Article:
"As for assembly industry, Flextronics has become the largest camera phone module manufacturer in the world after it acquired the CMOS image sensor department of Agilent, and the image sensor testing plant of ASE; however, it does not have very efficient R&D. Altus, affiliated to Foxconn Group, developed fast, and its market share has risen from 4% in 2004 to 9% in the second half of 2005 with a shipment of 41 million sets. Meanwhile, [Chinese] domestic manufacturers are declining sharply. During the first half of 2005, the operation revenue of Macat’s major businesses was 157 million Yuan, a 40% decrease year-on-year; the profit of its major businesses was 3.55 million Yuan, a 82% decrease year-on-year; and its net losses were 14 million Yuan, a 286% increase year-on-year. This is mainly caused by the loss of its major client Agilent, which turned to Fextronics."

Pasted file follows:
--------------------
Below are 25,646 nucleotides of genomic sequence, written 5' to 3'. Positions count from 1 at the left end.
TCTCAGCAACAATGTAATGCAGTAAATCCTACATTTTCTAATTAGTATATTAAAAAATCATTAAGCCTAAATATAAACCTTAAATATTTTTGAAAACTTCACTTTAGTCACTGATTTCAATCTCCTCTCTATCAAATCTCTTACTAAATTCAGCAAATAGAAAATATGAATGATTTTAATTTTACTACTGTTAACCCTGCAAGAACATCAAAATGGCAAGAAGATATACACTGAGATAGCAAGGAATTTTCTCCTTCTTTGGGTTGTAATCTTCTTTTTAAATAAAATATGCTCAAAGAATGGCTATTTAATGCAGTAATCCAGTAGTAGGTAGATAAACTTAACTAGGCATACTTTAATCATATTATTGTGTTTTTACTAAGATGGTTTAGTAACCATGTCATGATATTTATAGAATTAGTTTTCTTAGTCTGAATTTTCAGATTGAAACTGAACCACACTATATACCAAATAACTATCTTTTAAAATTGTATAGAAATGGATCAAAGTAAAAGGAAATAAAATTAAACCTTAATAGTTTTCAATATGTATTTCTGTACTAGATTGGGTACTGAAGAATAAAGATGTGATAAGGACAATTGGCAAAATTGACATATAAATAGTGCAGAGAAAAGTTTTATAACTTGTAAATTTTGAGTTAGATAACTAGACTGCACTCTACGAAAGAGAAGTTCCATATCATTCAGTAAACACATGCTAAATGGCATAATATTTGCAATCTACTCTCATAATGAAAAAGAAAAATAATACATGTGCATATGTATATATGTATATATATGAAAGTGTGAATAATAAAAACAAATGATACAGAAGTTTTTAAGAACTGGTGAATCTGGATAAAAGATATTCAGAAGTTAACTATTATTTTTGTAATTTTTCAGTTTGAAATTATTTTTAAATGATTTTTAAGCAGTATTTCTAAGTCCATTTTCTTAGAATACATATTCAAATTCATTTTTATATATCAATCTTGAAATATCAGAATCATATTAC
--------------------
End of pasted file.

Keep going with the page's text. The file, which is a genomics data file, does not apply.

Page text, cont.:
Tuesday, March 07, 2006

LG Selects Omnivision as Strategic Supplier

Yahoo: Omnivision announced a strategic relationship with LG Electronics to be the preferred supplier for its camera phone business. OmniVision expects to supply camera chips for over 50 percent of LG's camera phone shipments this year.

Monday, March 06, 2006

Omnivision is Readying 1.8um Pixel Sensor

EETimes: Omnivision is readying a new 3.2-megapixel CMOS image sensor in a quarter-inch format that will incorporate “instant focus” capabilities for camera phones. The device, to be marketed under the “OmniFocus” brand name, enables an “instant focus” function for mobile camera phones in full resolution at 15 frames per second.
The product is a two-component solution, including a module and digital signal processor (DSP). The solution is in the early prototyping stage, with shipments slated for the second half.
The “instant focus” feature is based on wavefront coding technology from CDM Optics Inc. (Boulder, Colo.), a company that was acquired by OmniVision last year.